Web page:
• Community programming to impact quality of life issues like financial management, home maintenance and ownership aspirations, job opportunities, and family development
  • Midtown community development anchor coalition investments from surrounding cultural, religious, educational, neighborhood, event-focused, and agricultural institutions
  • Former bank building purchase for redevelopment with preservation to transform space into a highly-anticipated restaurant
  • Great Places 2020 Maple Crossing-focused purchase of vital intersection corner building and nearby building to further community-building aspect of that initiative; defunct business spaces turned into discount grocery market, brewery, and available commercial spaces
  • College campus building additions and land acquisition
  • Veteran-devoted burial grounds and commemoration addition
  • Unattractive public park turned into city-honored destination park to attract neighbors and visitors to communal grounds and activities
  • Museum expansion to include family-focused outdoor sports experience across a two-city-block-sized area
  • Opening of new restaurants along College Ave corridor


Describe any anticipated investments that could be attracted by an opportunity zone designation:

Anticipated investments in the area that could be made more attractive by an opportunity zone designation include:

  • Monon rail-to-trial bike/pedestrian bridge across 38th Street
  • Speed tables and traffic lights at busy intersections around Tarkington Park and at 38th Street cross streets
  • Designated bus rapid transit lines and bike/pedestrian lanes along 38th Street
  • Small grocery store(s) at 38th Street intersections and along corridor
  • Arts-focused stage within Tarkington Park to attract and bond surrounding neighborhoods and visitors further afield
  • Healthier restaurant choices along 38th Street corridor
  • Café within Tarkington Park
  • Renovation of vacant and decrepit homes south of and along 38th Street
  • Clarendon Road and corridor enhancement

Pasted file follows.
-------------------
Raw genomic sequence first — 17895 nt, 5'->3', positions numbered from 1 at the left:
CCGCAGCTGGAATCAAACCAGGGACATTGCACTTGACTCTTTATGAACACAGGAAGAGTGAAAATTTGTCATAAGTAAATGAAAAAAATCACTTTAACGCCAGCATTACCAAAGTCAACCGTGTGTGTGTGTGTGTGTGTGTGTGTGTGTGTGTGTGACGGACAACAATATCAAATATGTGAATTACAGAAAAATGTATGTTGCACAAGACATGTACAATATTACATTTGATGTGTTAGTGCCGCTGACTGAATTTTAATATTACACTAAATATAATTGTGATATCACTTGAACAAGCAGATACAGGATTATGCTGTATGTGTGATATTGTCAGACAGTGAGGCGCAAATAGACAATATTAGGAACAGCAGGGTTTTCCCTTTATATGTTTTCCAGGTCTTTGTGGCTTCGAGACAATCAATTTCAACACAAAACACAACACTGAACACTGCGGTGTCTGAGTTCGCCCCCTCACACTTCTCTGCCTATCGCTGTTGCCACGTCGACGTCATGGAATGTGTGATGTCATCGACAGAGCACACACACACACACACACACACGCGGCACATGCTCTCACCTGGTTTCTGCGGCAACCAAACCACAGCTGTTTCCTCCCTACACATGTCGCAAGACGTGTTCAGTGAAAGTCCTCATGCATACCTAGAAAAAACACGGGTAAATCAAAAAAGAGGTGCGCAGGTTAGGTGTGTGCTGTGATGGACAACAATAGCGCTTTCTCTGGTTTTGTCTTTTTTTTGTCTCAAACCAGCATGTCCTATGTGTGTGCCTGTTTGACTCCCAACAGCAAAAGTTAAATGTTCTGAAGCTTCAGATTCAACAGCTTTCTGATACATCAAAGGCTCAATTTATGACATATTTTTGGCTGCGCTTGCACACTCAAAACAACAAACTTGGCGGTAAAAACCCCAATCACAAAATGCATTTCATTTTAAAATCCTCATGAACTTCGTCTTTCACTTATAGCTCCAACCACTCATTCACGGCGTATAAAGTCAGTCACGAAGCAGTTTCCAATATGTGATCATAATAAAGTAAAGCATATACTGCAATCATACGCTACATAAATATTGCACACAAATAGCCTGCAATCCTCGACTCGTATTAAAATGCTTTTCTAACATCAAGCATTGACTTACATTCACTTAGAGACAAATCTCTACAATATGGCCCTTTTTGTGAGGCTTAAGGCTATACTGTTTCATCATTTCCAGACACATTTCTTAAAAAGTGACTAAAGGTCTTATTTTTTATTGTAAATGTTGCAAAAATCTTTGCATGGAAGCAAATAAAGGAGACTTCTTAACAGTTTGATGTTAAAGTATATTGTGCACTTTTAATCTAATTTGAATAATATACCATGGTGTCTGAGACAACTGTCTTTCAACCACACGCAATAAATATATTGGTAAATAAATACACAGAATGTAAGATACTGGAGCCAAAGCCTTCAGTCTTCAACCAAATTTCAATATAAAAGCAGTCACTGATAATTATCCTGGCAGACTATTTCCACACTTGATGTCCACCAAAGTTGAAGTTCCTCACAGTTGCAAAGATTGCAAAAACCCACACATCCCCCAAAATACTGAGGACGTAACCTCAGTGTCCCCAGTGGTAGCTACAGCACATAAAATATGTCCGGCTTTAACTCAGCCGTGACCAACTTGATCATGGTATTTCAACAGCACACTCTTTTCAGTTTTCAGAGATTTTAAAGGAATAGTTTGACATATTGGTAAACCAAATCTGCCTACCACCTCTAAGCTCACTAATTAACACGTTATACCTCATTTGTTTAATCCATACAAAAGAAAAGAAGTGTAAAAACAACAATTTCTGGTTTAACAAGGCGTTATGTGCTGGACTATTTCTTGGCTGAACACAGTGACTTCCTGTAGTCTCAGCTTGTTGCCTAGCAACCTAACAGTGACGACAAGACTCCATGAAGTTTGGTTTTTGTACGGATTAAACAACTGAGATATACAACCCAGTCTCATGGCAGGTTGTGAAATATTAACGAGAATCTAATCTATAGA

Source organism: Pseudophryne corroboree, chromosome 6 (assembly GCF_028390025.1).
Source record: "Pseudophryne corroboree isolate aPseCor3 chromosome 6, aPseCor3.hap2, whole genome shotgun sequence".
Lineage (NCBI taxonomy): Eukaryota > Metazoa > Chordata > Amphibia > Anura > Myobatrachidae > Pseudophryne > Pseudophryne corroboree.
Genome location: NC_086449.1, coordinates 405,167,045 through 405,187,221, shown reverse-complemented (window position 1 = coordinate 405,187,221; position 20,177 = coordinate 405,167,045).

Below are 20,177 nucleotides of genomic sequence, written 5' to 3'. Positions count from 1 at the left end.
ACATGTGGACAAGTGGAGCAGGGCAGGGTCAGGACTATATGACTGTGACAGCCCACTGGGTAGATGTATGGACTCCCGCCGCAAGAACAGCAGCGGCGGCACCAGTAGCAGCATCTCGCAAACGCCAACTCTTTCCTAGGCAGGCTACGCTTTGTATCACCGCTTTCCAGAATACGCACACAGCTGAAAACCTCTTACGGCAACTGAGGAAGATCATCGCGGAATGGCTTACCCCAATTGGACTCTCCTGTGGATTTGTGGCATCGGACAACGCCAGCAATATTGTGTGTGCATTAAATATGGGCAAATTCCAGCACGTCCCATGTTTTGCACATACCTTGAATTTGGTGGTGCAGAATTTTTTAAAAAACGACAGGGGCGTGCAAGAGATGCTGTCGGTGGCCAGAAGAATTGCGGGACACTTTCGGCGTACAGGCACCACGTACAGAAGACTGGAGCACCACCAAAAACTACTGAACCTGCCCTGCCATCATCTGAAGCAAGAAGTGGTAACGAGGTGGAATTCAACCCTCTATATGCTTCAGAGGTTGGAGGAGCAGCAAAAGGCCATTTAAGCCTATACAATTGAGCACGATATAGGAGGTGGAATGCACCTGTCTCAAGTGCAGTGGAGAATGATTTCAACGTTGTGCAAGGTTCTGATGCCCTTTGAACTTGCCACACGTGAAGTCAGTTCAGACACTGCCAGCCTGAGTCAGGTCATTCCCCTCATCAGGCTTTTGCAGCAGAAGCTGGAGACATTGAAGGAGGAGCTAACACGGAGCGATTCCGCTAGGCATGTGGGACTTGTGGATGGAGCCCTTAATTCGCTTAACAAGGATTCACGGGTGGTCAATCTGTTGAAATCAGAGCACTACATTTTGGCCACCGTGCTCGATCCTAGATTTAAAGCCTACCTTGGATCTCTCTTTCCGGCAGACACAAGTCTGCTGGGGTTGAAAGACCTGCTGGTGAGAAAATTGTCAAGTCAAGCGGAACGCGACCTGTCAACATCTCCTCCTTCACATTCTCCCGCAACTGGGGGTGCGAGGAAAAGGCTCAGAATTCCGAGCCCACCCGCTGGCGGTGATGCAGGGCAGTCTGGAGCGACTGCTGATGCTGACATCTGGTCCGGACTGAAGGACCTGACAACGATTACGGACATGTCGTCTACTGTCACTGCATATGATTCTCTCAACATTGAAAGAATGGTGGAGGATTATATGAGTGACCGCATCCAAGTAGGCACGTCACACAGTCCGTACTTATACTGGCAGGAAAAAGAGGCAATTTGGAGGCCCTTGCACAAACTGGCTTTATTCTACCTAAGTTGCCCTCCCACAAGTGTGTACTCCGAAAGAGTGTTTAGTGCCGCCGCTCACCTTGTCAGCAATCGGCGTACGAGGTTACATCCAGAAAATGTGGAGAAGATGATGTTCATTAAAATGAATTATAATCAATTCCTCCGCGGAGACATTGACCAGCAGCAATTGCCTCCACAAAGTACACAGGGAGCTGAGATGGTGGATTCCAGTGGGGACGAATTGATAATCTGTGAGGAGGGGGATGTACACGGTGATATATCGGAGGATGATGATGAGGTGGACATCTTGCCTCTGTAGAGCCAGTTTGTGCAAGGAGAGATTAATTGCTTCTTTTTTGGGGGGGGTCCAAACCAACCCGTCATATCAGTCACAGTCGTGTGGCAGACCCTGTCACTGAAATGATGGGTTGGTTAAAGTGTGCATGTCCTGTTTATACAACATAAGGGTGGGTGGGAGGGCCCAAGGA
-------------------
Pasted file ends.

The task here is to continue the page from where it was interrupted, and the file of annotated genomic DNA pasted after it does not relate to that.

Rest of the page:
• Addition of new and improved trails + connections to existing multiuse trails
  • Further Concord Building (corner of 38th and Illinois) redevelopment
  • Further former Double 8 grocery store building redevelopment and lease
  • Leased commercial space along streets branching out from 38th Street corridor and along corridor itself
  • Safer business practices (sales, hours, security, marketing tactics) in stores, restaurants, and gas stations along and stemming from 38th Street corridor through competitors investing in area
  • Concert and arts event investment in local public and park spaces
  • Mixed-use (senior care and commercial business) building redevelopment along Meridian Street
  • Redevelopment of old but communally-significant commercial buildings
  • Redevelopment of homes, both inside and out, via financial assistance and investment like the Opportunity Zone designation aims to bring
  • Encouraged home ownership via legal and mortgage assistance, mortgage access opportunities, and neighborhood/home façade beautification efforts
  • Growth of entrepreneurial business opportunities via low upfront costs and simplified lease terms and management arrangements
  • Bike share program devoted to the area but working in collaboration with downtown bike share system
  • Community-focused commercial businesses to compete with existing community-disparate businesses that have led to ongoing community safety concerns
  • College campus and surrounding area growth and beautification
  • Grade school enhancements through growth, competition, beautification, and safety
  • Technology and marketing company investment with community focus
  • Hotel investment for proximity to fairgrounds, college campus, and park events
  • Event space rental investments
  • Enormous and diverse contractor and subcontractor work opportunities
  • Connectivity enhancements through street and waterway crossings for pedestrians


Other relevant information and additional reasons for recommending this census tract:

This and other important tracts are, in an almost literal sense, in the Governor’s backyard. Though choosing tracts so close to the Governor’s Mansion could be skewed as favoritism by the Governor, we stress that such a concern is negligible compared to the help these tracts need and the benefit an Opportunity Zone designation would bring. There is an argument to be made that proximity to the Governor’s Mansion actually elevates rather than reduces the need to invest in these tracts. It is important to incentivize development here not only for the betterment of those living and working in and around the tract, as with all tracts, but also for the betterment of our state’s image as visitors to the Governor’s Mansion and nearby sites inevitably explore beyond the Meridian Street corridor.